WASHINGTON – The U.S. Securities and Exchange Commission on Jan. 9 charged Diamond Foods, Inc. and former executives Steven Neil and Michael Mendes for their roles in an accounting scheme to falsify walnut costs. Diamond Foods, without admitting or denying the allegations, agreed to pay $5 million to resolve the investigation, according to the company’s Jan. 9 filing with the S.E.C. The settlement terms are consistent with the $5 million expense recorded in the fiscal year’s first quarter ended Oct. 31, 2013.
The S.E.C. alleged Mr. Neil, then chief financial officer for the San Francisco-based snack foods company, directed an effort to fraudulently underreport money paid to walnut growers by delaying the recording of payments into later fiscal periods. Because of the manipulated walnut costs, Diamond Foods reported higher net income and inflated earnings to exceed analysts’ estimates for fiscal quarters in 2010 and 2011.
The S.E.C.’s litigation continues against Mr. Neil.
The S.E.C. also alleges Mr. Mendes, then chief executive officer, should have known the reported Diamond Foods’ walnut cost was incorrect at the time he certified the company’s financial statements. Mr. Mendes agreed to pay a $125,000 penalty to settle the charges without admitting or denying the allegations. Mr. Mendes already has returned or forfeited more than $4 million in bonuses and other benefits that he received during the time of the fraudulent financial reporting.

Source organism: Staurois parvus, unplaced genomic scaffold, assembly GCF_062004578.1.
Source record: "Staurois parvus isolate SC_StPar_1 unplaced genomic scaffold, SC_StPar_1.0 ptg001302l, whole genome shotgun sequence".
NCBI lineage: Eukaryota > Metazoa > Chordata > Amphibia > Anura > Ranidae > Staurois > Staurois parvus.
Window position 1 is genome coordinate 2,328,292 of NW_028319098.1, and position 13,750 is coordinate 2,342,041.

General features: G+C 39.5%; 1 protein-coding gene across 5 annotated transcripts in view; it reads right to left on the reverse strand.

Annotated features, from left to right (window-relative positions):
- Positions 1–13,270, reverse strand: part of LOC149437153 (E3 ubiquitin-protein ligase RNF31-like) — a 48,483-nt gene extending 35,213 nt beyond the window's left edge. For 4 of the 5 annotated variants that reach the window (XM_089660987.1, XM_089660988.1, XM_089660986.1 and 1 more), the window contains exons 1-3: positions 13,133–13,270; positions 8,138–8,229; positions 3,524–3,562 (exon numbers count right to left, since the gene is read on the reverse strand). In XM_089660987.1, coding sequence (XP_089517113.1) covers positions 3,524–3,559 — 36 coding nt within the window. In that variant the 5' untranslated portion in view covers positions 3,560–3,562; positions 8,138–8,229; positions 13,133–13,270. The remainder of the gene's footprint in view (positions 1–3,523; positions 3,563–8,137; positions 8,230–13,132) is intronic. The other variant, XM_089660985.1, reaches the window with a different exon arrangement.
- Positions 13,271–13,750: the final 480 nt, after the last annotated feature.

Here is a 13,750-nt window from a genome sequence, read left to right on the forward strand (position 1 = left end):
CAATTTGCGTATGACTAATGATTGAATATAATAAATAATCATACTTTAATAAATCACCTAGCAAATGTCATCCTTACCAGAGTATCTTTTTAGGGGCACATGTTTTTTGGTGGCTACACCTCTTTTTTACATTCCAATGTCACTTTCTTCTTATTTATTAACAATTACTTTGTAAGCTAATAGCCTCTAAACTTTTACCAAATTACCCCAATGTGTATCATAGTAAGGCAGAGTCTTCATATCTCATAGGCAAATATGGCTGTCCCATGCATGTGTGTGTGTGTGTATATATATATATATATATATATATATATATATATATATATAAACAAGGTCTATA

The penalties collected from Diamond and Mr. Mendes may be distributed to harmed investors if the S.E.C. determines it is feasible.“Diamond Foods misled investors on Main Street to believe that the company was consistently beating earnings estimates on Wall Street,” said Jina L. Choi, director of the S.E.C.’s San Francisco regional office. “Corporate officers cannot manipulate fiscal numbers to create a false impression of consistent earnings growth.”